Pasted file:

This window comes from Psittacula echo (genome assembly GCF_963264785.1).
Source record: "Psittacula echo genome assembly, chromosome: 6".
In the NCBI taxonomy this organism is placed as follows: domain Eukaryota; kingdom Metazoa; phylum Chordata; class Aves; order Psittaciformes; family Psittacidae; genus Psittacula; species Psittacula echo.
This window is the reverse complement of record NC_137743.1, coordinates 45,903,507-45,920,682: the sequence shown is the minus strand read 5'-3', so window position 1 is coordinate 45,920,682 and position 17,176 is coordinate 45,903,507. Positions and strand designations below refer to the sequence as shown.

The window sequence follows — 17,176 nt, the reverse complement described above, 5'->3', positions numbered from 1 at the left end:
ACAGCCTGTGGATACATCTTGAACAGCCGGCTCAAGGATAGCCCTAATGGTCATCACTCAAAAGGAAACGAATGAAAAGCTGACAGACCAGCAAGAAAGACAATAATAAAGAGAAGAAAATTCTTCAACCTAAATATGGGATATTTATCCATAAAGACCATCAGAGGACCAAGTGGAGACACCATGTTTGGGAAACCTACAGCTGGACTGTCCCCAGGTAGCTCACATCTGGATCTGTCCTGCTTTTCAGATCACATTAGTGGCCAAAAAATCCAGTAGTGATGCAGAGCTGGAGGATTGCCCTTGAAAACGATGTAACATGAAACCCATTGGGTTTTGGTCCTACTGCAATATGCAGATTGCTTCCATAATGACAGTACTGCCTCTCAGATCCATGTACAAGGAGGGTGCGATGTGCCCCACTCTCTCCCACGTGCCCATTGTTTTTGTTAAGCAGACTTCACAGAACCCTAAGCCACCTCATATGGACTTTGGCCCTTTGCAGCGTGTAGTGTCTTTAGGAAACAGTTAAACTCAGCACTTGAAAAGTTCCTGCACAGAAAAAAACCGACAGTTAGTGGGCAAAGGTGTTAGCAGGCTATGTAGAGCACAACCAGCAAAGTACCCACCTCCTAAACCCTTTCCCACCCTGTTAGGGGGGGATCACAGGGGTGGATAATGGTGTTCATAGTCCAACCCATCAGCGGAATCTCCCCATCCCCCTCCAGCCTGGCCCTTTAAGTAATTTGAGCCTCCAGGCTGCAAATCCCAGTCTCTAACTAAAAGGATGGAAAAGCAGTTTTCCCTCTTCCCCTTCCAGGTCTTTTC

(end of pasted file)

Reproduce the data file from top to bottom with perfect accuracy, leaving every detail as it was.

This window comes from Psittacula echo (genome assembly GCF_963264785.1).
Source record: "Psittacula echo genome assembly, chromosome: 6".
In the NCBI taxonomy this organism is placed as follows: domain Eukaryota; kingdom Metazoa; phylum Chordata; class Aves; order Psittaciformes; family Psittacidae; genus Psittacula; species Psittacula echo.
This window is the reverse complement of record NC_137743.1, coordinates 45,903,507-45,920,682: the sequence shown is the minus strand read 5'-3', so window position 1 is coordinate 45,920,682 and position 17,176 is coordinate 45,903,507. Positions and strand designations below refer to the sequence as shown.

The window sequence follows — 17,176 nt, the reverse complement described above, 5'->3', positions numbered from 1 at the left end:
ACAGCCTGTGGATACATCTTGAACAGCCGGCTCAAGGATAGCCCTAATGGTCATCACTCAAAAGGAAACGAATGAAAAGCTGACAGACCAGCAAGAAAGACAATAATAAAGAGAAGAAAATTCTTCAACCTAAATATGGGATATTTATCCATAAAGACCATCAGAGGACCAAGTGGAGACACCATGTTTGGGAAACCTACAGCTGGACTGTCCCCAGGTAGCTCACATCTGGATCTGTCCTGCTTTTCAGATCACATTAGTGGCCAAAAAATCCAGTAGTGATGCAGAGCTGGAGGATTGCCCTTGAAAACGATGTAACATGAAACCCATTGGGTTTTGGTCCTACTGCAATATGCAGATTGCTTCCATAATGACAGTACTGCCTCTCAGATCCATGTACAAGGAGGGTGCGATGTGCCCCACTCTCTCCCACGTGCCCATTGTTTTTGTTAAGCAGACTTCACAGAACCCTAAGCCACCTCATATGGACTTTGGCCCTTTGCAGCGTGTAGTGTCTTTAGGAAACAGTTAAACTCAGCACTTGAAAAGTTCCTGCACAGAAAAAAACCGACAGTTAGTGGGCAAAGGTGTTAGCAGGCTATGTAGAGCACAACCAGCAAAGTACCCACCTCCTAAACCCTTTCCCACCCTGTTAGGGGGGGATCACAGGGGTGGATAATGGTGTTCATAGTCCAACCCATCAGCGGAATCTCCCCATCCCCCTCCAGCCTGGCCCTTTAAGTAATTTGAGCCTCCAGGCTGCAAATCCCAGTCTCTAACTAAAAGGATGGAAAAGCAGTTTTCCCTCTTCCCCTTCCAGGTCTTTTC